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Homily - Good Friday


Homily - Good Friday

By the Most Rev Timothy Costelloe SDB
Archbishop of Perth

St Mary’s Cathedral, Perth
Friday, 25 March 2016

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One of the great mysteries of Good Friday, and one which is brought out so starkly in our liturgy this afternoon, is the question of just why Jesus had to die. In speaking about this, I am not so much thinking of the more profound question of how His suffering and death free us from our sins in fulfilment of God’s will. That, itself, is a profound mystery which takes us into the very depths of our understanding of God, and our relationship with God, especially in terms of the presence and power of evil and sin in our own lives and in the world in which we live.

Rather, in asking the question of why Jesus had to die, I am thinking more of the strange paradox that a man whose whole life was one of love, of self-giving, and of peace, should provoke so much bitterness, opposition and hatred.

It is true that some of the religious leaders of His time found it hard, if not impossible, to reconcile His teaching and His way of acting with their interpretation of their own religious traditions. It is true, also, that Jesus seems to have been the victim of a political power play between some of the Jewish leaders and their Roman occupiers. But none of this can quite explain the frenzy of violence and hatred which surrounded His arrest, His torture and his Hrucifixion.

Of course, the death of Jesus can only really be understood in the context of His life. From the very outset, Jesus was feared, opposed, and rejected. Mary and Joseph had to flee into Egypt to protect the infant Jesus from death at the hands of Herod’s soldiers. Once Jesus began His life of preaching and teaching, opposition to Him quickly grew, especially among some of the religious leaders of the day, though not so much among the ordinary people. And it is amazing that some of the most bitter opposition emerged because of His miracles of healing, especially if they took place on the Sabbath Day, when one interpretation of the religious law insisted that no work, not even good work, could be performed. It is hard, I think, to grasp how people can be so consumed by hatred, or fear, or ignorance that even miracles which set people free to live life fully and joyfully, can be ignored or interpreted so negatively.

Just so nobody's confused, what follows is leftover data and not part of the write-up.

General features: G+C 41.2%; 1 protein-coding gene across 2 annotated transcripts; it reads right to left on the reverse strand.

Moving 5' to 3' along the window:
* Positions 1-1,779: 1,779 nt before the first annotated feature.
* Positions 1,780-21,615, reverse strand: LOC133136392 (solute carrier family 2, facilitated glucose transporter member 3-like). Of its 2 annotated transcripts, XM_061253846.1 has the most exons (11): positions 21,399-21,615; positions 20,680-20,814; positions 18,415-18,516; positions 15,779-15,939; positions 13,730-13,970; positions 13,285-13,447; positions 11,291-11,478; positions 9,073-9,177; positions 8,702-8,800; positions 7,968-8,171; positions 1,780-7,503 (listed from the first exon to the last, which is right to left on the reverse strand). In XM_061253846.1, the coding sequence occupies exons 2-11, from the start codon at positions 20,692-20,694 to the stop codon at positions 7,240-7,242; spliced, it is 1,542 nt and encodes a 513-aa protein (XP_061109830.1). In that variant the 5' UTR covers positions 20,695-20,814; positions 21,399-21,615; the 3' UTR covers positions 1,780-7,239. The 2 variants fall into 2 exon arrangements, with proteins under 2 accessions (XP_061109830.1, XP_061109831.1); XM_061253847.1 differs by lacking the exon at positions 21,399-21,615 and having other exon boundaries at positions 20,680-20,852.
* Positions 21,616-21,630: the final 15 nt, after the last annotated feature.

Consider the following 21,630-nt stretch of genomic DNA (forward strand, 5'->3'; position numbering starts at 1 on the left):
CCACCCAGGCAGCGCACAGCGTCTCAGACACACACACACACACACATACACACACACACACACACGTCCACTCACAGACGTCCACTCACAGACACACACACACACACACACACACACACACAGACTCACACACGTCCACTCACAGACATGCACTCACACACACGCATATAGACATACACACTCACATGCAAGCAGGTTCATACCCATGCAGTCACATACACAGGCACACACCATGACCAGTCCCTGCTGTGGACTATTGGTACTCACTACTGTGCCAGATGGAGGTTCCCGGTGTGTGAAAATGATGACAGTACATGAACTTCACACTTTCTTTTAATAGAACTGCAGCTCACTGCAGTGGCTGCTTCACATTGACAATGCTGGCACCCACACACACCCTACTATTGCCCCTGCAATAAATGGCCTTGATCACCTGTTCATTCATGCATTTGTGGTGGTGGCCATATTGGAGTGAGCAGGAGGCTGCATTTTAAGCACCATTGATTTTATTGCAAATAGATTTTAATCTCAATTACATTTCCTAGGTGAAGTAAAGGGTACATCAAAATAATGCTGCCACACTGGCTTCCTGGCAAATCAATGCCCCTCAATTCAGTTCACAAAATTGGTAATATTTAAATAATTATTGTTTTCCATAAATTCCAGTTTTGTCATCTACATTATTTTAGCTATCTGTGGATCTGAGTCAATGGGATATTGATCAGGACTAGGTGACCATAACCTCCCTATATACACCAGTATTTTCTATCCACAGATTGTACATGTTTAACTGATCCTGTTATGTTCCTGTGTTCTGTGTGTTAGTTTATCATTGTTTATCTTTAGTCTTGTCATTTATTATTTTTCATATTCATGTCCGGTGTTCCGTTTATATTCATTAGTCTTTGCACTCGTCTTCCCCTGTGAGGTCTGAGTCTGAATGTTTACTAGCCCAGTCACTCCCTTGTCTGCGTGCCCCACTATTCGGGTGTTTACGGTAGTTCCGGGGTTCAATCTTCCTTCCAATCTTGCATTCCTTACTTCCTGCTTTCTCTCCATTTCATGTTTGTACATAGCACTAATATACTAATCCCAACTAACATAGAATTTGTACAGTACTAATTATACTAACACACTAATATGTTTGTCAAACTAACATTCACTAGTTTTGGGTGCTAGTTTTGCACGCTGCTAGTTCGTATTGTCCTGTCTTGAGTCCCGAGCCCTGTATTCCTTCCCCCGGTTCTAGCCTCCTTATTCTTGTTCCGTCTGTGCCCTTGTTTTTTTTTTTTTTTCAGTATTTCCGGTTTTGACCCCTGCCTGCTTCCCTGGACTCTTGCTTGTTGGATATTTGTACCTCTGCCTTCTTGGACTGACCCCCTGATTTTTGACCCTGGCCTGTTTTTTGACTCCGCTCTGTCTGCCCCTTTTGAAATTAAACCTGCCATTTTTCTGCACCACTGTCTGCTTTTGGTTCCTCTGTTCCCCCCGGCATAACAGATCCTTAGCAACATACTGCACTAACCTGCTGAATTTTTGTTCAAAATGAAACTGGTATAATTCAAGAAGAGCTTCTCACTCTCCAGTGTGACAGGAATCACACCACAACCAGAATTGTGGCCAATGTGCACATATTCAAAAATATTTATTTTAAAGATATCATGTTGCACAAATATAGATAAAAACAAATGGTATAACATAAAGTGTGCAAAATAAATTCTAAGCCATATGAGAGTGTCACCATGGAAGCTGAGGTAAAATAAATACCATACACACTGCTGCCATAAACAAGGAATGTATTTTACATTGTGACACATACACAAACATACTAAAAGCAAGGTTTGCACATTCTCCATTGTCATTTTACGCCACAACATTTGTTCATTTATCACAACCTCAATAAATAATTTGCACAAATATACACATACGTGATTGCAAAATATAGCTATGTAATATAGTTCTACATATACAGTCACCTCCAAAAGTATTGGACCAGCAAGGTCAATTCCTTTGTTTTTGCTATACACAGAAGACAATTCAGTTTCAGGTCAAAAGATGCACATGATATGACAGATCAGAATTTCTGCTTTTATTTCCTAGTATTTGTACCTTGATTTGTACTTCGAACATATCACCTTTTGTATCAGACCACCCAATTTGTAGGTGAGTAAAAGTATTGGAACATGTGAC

There is a phrase which occurs often in our scriptures which, although it doesn’t explain it, does capture very well what seems to be happening. It is the phrase, “hardness of heart”. Already, in the Old Testament, God is spoken of as the One who wants to take away from His people their hearts of stone and give them hearts of flesh instead. In one of the psalms, we pray that God would create in us a pure heart. And, in the New Testament, in contrast to the hardness of heart of those who oppose Jesus, the extraordinary love of Jesus is symbolised in His own heart, which is pierced as He hangs on the cross.

Hardness of heart is a sickness which stops us from seeing things as they really are. In this sense, it is a kind of spiritual blindness. Indeed, on one occasion, Jesus rebukes those who are opposing Him because, He says, insisting, as they do, that they can see, those who reject Him will never find their way to the truth. Their eyes are closed and their hearts are cold – but they do not realise it. 

As we gather here in the Cathedral this afternoon to enter into the mystery of the suffering and death of Jesus, we are being invited to acknowledge that, like some of the Jewish leaders of Jesus’ own time, our hearts, too, might have grown cold and our eyes might have become clouded. We do not see as we should, or feel, and love, as we should. It can be difficult, and confronting, for us to admit this to ourselves and to others. But, if we can, then we can come to Jesus in the same way that a blind man once came to Him. “What do you want me to do for you?” Jesus asked the man. And his reply? “Lord, let me see again.” Jesus’ response was immediate: "Go; your faith has made you well." 

The Gospel tells us that, immediately, the man regained his sight and began following Jesus along the road. Jesus always met opposition, rejection and hatred with love. And, whenever someone came to him with faith, and humility, and a recognition of his or her own helplessness and need, as the blind man did, Jesus reached out with grace and healing. Indeed, it was almost the very last thing Jesus did before He died. When the thief who was crucified beside him prayed, “Lord remember me when you come into your kingdom”, the response of Jesus was immediate. “Truly I say to you,” He said, “today you will be with me in paradise.” 

As we remember today the moment when the heart of Jesus was pierced by a lance, and blood and water flowed out, symbolising that Jesus held nothing back in giving Himself to and for us in love, let us ask Him to open our eyes to His love for us, take out of our flesh our hearts of stone, and place within us hearts of flesh so that we can allow ourselves to be loved by Him, and, in turn, love Him and all His people.